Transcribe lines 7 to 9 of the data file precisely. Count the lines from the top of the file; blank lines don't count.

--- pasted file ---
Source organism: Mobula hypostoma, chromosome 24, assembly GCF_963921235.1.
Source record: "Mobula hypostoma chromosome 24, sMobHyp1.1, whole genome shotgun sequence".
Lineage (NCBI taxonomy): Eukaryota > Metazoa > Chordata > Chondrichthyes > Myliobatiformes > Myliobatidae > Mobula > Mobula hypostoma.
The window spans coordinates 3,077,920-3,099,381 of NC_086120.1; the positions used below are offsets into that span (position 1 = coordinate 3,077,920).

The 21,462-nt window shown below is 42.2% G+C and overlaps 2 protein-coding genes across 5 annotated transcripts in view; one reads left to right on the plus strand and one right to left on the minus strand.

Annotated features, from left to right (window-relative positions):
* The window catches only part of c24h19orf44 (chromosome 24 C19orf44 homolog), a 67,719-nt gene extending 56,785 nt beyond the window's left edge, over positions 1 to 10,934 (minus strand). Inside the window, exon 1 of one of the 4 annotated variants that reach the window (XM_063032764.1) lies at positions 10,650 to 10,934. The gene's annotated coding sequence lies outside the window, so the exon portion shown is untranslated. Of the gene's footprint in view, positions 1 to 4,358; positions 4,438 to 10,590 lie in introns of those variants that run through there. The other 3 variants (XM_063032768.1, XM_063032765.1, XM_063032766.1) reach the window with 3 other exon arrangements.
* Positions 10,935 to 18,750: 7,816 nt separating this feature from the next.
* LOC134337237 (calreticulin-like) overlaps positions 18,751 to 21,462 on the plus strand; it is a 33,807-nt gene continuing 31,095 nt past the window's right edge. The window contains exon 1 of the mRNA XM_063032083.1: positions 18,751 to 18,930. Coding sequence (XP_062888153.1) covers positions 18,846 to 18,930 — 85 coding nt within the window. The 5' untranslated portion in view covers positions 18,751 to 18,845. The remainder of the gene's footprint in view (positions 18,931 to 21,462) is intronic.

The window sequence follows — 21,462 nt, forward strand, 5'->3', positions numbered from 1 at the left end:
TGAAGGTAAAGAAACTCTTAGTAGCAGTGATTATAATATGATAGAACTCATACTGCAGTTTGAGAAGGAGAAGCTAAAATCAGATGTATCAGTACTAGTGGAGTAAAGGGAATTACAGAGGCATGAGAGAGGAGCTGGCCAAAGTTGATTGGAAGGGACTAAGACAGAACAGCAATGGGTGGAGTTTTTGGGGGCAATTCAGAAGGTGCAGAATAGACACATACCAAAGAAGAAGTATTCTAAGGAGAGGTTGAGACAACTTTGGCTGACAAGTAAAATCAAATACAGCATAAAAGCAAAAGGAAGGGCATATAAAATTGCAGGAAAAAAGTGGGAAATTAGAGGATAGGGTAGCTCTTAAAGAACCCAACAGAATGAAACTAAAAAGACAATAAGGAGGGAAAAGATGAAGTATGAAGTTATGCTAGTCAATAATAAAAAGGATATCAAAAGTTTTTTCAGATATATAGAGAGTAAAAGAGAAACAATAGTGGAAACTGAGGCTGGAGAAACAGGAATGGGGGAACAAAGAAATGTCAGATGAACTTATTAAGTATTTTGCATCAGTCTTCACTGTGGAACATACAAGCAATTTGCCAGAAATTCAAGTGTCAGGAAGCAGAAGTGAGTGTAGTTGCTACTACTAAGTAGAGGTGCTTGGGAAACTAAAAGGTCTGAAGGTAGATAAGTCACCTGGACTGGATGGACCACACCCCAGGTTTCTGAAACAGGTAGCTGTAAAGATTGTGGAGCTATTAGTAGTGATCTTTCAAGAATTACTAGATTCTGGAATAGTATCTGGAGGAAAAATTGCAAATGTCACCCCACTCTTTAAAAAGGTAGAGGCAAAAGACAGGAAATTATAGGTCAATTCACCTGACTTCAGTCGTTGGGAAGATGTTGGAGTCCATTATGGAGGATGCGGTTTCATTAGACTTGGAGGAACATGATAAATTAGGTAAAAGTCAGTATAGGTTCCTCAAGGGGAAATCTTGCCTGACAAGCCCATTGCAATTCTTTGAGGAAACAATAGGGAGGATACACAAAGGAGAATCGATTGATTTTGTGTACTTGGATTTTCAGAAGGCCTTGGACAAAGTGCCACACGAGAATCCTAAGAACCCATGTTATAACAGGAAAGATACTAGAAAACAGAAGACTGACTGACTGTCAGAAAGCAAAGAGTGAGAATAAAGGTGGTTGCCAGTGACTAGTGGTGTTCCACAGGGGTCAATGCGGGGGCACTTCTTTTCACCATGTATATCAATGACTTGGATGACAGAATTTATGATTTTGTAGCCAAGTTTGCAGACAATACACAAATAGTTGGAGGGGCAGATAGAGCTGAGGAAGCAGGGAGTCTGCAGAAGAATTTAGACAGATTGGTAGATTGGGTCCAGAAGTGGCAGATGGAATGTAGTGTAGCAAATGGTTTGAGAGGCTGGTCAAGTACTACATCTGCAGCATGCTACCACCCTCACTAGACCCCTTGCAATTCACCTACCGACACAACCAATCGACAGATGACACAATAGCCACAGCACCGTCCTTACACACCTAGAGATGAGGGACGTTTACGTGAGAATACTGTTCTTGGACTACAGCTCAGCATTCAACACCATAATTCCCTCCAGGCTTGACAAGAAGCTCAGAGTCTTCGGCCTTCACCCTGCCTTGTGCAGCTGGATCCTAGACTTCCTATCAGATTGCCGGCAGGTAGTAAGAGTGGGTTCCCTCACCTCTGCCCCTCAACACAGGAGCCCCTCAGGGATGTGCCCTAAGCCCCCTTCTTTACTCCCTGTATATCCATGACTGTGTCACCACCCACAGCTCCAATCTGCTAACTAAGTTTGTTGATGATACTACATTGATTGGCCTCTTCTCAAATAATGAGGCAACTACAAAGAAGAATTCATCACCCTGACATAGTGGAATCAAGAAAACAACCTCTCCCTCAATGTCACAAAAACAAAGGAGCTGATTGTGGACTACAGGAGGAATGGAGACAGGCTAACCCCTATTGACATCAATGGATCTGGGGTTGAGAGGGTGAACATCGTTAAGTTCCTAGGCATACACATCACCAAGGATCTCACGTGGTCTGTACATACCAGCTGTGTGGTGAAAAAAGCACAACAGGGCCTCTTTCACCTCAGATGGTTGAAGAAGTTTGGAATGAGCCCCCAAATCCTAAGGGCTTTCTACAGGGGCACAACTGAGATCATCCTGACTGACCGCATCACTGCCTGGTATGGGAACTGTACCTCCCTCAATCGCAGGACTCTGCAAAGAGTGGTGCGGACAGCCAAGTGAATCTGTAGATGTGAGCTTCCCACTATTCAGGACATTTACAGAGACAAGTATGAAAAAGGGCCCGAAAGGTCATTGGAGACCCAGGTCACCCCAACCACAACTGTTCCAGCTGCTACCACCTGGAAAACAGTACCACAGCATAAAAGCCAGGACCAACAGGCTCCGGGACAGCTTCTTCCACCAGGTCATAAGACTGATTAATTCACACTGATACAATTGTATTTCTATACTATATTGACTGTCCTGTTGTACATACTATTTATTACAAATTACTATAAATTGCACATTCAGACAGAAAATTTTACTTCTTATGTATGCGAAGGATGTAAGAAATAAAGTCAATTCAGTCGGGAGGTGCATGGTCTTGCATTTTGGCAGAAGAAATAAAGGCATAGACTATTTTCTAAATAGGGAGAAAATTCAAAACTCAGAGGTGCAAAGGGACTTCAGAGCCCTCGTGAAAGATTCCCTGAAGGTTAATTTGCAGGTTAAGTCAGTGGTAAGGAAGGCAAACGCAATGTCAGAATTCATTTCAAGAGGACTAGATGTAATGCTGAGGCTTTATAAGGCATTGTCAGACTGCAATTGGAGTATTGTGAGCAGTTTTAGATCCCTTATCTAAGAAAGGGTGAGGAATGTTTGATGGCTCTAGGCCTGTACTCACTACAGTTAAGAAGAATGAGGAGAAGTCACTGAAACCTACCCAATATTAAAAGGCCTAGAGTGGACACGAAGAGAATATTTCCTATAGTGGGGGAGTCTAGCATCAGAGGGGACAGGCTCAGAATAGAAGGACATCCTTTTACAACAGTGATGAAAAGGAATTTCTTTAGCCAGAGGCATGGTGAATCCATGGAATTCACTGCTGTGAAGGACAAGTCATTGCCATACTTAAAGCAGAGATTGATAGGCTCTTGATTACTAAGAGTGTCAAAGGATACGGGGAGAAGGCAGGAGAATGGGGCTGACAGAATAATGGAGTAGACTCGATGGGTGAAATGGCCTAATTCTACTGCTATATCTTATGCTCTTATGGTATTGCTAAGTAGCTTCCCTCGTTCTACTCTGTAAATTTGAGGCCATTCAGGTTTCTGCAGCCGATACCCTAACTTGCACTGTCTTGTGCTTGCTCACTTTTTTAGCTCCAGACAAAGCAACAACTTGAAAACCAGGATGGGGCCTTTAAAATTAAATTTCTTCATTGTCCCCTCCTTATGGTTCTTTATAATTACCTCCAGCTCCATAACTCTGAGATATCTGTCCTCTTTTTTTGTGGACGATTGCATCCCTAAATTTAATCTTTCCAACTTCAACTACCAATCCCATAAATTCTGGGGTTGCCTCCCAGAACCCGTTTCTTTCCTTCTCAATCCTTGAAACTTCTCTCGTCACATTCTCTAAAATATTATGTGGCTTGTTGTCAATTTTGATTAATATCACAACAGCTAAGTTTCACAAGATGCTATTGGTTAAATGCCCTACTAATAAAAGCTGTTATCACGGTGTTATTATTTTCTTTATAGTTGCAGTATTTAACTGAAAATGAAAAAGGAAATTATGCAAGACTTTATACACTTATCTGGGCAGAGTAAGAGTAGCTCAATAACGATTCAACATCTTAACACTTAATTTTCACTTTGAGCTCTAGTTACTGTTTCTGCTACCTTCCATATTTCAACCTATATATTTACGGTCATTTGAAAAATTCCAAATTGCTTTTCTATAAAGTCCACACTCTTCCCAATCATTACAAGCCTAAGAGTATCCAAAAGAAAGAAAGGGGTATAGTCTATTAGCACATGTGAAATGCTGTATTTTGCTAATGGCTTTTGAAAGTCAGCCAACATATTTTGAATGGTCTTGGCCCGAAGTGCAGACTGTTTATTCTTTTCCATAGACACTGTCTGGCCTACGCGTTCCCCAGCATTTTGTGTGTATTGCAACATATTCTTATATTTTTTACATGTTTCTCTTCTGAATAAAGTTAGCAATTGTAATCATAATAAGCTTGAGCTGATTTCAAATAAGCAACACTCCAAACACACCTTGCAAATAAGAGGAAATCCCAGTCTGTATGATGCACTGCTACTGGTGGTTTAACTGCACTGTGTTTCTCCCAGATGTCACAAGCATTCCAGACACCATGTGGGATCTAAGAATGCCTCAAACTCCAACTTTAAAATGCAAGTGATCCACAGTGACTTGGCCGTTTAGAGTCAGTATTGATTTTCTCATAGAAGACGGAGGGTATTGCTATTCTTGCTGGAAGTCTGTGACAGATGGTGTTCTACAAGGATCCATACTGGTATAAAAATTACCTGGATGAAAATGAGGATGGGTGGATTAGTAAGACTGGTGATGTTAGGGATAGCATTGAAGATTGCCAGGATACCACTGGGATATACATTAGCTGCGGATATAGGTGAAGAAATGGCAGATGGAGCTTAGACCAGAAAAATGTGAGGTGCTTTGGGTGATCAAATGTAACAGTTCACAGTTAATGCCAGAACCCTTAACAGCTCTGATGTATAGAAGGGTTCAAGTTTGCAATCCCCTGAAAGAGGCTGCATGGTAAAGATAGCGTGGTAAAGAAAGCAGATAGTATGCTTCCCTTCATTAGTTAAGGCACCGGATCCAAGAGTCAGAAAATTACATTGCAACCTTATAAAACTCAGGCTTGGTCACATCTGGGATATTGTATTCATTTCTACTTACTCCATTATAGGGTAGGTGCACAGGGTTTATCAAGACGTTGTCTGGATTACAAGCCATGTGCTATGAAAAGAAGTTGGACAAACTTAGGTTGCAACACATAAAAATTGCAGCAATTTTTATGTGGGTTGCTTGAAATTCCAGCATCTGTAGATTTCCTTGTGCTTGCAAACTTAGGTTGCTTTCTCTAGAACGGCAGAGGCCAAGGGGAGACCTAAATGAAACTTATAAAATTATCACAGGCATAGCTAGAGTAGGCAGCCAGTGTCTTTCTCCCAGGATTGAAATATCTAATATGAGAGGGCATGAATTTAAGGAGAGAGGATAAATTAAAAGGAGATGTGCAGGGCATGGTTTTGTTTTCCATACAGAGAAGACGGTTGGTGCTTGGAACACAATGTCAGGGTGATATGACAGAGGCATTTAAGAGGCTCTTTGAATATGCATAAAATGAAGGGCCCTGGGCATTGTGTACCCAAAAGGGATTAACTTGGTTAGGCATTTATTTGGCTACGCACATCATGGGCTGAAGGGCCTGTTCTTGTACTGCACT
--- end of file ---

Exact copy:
* The window catches only part of c24h19orf44 (chromosome 24 C19orf44 homolog), a 67,719-nt gene extending 56,785 nt beyond the window's left edge, over positions 1 to 10,934 (minus strand). Inside the window, exon 1 of one of the 4 annotated variants that reach the window (XM_063032764.1) lies at positions 10,650 to 10,934. The gene's annotated coding sequence lies outside the window, so the exon portion shown is untranslated. Of the gene's footprint in view, positions 1 to 4,358; positions 4,438 to 10,590 lie in introns of those variants that run through there. The other 3 variants (XM_063032768.1, XM_063032765.1, XM_063032766.1) reach the window with 3 other exon arrangements.
* Positions 10,935 to 18,750: 7,816 nt separating this feature from the next.
* LOC134337237 (calreticulin-like) overlaps positions 18,751 to 21,462 on the plus strand; it is a 33,807-nt gene continuing 31,095 nt past the window's right edge. The window contains exon 1 of the mRNA XM_063032083.1: positions 18,751 to 18,930. Coding sequence (XP_062888153.1) covers positions 18,846 to 18,930 — 85 coding nt within the window. The 5' untranslated portion in view covers positions 18,751 to 18,845. The remainder of the gene's footprint in view (positions 18,931 to 21,462) is intronic.